One Amazing Herb Not to be Missed from Your Daily Diet

Do you use dill in your diet? Here at TEAM WILD we use dill in oats, rice and other grains, egg whites, salad, fish dishes and as a garnish to our greens – Dill is a unique plant in that both its leaves and seeds are used as a seasoning. Dill’s green leaves are wispy and fernlike and have a soft, sweet taste. Dried dill seeds are light brown in color and oval in shape, featuring one flat side and one convex ridged side. The seeds are similar in taste to caraway, featuring a flavor that is aromatic, sweet and citrusy, but also slightly bitter.

Dill is scientifically known as Anethum graveolens and is part of the Umbelliferae family, whose other members include parsley, cumin and bay.

Dill’s unique health benefits come from two types of healing components: monoterpenes, including carvone, limonene, and anethofuran; and flavonoids, including kaempferol and vicenin.

Protection Against Free Radicals and Carcinogens

The monoterpene components of dill have been shown to activate the enzyme glutathione-S-transferase, which helps attach the anti-oxidant molecule glutathione to oxidized molecules that would otherwise do damage in the body. The activity of dill’s volatile oils qualify it as a “chemoprotective” food (much like parsley) that can help neutralize particular types of carcinogens, such as the benzopyrenes that are part of cigarette smoke, charcoal grill smoke, and the smoke produced by trash incinerators.

The total volatile oil portion of dill has also been studied for its ability to prevent bacterial overgrowth. In this respect, dill shares the stage with garlic, which has also been shown to have “bacteriostatic” or bacteria-regulating effects.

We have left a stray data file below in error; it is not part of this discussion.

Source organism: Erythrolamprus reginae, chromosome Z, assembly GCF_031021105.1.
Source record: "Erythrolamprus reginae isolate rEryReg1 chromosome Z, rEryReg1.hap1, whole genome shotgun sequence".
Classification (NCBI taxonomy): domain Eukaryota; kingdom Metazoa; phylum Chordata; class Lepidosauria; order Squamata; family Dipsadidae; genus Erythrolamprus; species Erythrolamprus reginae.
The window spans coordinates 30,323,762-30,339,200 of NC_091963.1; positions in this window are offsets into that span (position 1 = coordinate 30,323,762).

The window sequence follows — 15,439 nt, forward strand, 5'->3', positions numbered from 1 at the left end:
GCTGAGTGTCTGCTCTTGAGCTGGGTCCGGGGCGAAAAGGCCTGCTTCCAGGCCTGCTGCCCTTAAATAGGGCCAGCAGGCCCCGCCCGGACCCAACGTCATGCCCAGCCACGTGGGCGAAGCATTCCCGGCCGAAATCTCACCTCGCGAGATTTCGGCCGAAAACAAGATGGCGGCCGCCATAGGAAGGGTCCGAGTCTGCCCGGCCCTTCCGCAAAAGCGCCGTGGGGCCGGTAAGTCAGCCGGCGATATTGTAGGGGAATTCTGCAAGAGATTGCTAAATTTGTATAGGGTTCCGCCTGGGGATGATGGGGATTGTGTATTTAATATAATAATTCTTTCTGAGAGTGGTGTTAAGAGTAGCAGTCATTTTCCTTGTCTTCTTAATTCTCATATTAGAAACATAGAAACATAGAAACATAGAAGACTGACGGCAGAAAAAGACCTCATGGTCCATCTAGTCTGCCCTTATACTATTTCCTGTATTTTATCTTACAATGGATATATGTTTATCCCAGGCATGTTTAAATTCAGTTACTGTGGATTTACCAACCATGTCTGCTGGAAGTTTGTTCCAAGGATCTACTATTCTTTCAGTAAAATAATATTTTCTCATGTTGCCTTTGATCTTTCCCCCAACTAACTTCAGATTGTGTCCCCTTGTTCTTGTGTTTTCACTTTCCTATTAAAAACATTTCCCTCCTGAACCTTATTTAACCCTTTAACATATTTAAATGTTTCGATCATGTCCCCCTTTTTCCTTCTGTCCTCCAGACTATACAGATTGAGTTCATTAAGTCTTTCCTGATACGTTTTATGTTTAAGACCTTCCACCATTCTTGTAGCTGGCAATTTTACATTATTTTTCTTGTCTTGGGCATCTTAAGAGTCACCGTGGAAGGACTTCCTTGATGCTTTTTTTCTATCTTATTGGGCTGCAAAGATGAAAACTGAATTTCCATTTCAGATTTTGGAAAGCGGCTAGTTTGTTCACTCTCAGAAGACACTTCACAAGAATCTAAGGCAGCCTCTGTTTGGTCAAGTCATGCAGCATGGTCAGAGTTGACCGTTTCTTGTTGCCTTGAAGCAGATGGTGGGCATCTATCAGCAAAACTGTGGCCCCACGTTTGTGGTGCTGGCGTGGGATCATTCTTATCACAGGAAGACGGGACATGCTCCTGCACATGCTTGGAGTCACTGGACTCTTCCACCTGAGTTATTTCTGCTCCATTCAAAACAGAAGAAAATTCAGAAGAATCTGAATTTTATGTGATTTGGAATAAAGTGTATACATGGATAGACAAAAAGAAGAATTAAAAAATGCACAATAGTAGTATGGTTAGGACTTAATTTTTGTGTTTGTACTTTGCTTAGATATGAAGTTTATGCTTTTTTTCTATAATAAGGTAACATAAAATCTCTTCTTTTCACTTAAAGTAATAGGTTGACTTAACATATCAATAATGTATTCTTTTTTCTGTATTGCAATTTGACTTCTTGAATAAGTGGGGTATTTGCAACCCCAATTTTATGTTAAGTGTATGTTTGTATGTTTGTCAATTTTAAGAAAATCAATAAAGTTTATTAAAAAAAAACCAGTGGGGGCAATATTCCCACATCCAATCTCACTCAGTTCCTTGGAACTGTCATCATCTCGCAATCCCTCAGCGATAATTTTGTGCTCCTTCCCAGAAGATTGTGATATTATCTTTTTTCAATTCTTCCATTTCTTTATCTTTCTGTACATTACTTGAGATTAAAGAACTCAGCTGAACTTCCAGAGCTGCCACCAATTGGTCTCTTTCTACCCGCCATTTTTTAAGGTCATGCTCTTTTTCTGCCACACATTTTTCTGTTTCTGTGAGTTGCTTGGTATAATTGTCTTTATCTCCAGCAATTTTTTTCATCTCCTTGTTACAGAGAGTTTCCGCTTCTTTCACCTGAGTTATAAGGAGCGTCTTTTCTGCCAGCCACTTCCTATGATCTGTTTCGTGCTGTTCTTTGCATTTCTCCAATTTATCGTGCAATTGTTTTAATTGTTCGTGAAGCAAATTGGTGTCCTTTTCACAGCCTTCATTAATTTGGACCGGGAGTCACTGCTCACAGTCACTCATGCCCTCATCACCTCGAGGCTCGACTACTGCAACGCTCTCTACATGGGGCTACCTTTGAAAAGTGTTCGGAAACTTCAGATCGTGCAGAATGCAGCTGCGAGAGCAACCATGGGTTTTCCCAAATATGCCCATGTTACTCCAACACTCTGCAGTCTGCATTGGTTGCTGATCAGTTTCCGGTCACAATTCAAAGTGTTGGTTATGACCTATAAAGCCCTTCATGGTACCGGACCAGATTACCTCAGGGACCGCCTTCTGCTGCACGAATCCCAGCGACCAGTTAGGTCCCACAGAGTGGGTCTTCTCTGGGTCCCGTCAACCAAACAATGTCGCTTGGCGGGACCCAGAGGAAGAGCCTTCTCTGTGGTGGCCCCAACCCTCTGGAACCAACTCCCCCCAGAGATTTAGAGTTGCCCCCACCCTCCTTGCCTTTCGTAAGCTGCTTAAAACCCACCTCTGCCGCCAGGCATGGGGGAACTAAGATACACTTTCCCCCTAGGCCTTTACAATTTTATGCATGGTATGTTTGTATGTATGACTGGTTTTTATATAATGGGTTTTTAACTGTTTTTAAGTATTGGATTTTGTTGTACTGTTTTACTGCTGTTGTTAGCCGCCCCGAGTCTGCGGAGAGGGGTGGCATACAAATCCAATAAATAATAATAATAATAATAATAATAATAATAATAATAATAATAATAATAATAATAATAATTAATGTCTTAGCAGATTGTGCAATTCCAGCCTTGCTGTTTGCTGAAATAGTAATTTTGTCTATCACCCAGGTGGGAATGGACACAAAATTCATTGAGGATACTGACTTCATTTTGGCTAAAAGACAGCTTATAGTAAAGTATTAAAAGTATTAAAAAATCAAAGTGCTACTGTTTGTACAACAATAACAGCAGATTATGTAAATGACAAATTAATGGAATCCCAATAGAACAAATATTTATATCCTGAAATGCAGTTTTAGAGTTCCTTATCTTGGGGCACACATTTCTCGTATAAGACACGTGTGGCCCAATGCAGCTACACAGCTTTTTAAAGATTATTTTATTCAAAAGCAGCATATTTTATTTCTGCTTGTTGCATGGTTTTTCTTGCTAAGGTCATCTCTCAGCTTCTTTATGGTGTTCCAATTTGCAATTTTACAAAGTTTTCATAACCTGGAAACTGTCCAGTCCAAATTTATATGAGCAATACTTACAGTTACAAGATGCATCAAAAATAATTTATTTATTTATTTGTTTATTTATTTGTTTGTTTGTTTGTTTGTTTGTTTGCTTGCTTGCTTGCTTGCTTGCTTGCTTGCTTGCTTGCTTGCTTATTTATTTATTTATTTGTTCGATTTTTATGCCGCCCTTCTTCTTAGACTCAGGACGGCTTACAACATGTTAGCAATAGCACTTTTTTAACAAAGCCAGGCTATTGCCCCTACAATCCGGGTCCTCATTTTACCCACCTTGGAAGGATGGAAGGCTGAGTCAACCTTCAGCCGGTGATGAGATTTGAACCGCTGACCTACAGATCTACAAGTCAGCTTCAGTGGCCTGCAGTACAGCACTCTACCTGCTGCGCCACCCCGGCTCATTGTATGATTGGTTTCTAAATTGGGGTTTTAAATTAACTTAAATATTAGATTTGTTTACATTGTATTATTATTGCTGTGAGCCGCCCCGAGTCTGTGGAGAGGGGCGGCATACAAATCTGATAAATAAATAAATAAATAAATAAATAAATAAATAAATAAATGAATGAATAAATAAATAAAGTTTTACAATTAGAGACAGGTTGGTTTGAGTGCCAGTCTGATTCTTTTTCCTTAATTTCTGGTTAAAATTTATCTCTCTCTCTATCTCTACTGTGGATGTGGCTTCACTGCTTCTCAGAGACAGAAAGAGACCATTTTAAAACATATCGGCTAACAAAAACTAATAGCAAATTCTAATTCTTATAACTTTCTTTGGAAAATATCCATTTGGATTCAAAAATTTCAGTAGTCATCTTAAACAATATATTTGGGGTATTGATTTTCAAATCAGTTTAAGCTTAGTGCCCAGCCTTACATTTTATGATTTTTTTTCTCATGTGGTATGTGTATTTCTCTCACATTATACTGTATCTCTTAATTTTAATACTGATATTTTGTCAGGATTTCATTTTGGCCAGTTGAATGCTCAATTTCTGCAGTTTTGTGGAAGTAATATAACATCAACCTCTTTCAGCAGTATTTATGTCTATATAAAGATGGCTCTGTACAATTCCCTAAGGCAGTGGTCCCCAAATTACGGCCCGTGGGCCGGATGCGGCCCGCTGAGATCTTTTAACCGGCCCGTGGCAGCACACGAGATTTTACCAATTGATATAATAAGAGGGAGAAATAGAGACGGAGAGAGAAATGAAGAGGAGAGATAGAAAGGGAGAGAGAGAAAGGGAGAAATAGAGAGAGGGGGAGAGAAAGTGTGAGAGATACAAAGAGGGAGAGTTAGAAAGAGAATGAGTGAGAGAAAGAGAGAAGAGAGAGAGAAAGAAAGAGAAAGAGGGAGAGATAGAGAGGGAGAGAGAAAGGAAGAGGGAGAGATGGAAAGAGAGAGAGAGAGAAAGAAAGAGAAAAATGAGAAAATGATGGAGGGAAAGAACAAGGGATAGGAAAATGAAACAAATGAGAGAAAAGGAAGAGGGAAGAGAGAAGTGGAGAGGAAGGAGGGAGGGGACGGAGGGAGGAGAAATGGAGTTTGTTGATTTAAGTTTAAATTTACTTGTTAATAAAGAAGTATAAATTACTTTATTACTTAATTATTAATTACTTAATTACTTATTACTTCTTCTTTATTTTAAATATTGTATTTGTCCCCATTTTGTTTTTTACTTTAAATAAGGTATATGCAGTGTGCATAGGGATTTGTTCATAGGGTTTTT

A Flavorful Way to Help Prevent Bone Loss

In addition to its chemoprotective and bacteriostatic properties, our food ranking system qualified dill as a very good source of calcium. Calcium is important for reducing the bone loss that occurs after menopause and in some conditions, such as rheumatoid arthritis. Our food ranking system also qualified dill as a good source of dietary fiber and a good source of the minerals manganese, iron and magnesium.

A Few Quick Serving Ideas

-Combine dill weed with oats to infuse before cooking.
-Use dill when cooking fish, especially salmon, trout and cod, as the flavors complement one another very well.
-Use dill weed as a salad garnish.
-Add dill to your favorite egg recipe.
-Mix together chopped greens.

It is also a good source of vitamin A (in the form of pro-vitamin A carotenoid phytonutrients).

Dill contains two unique types of healing components: monoterpenes, including carvone, limonene, and anethofuran; and flavonoids, including kaempferol and vicenin.

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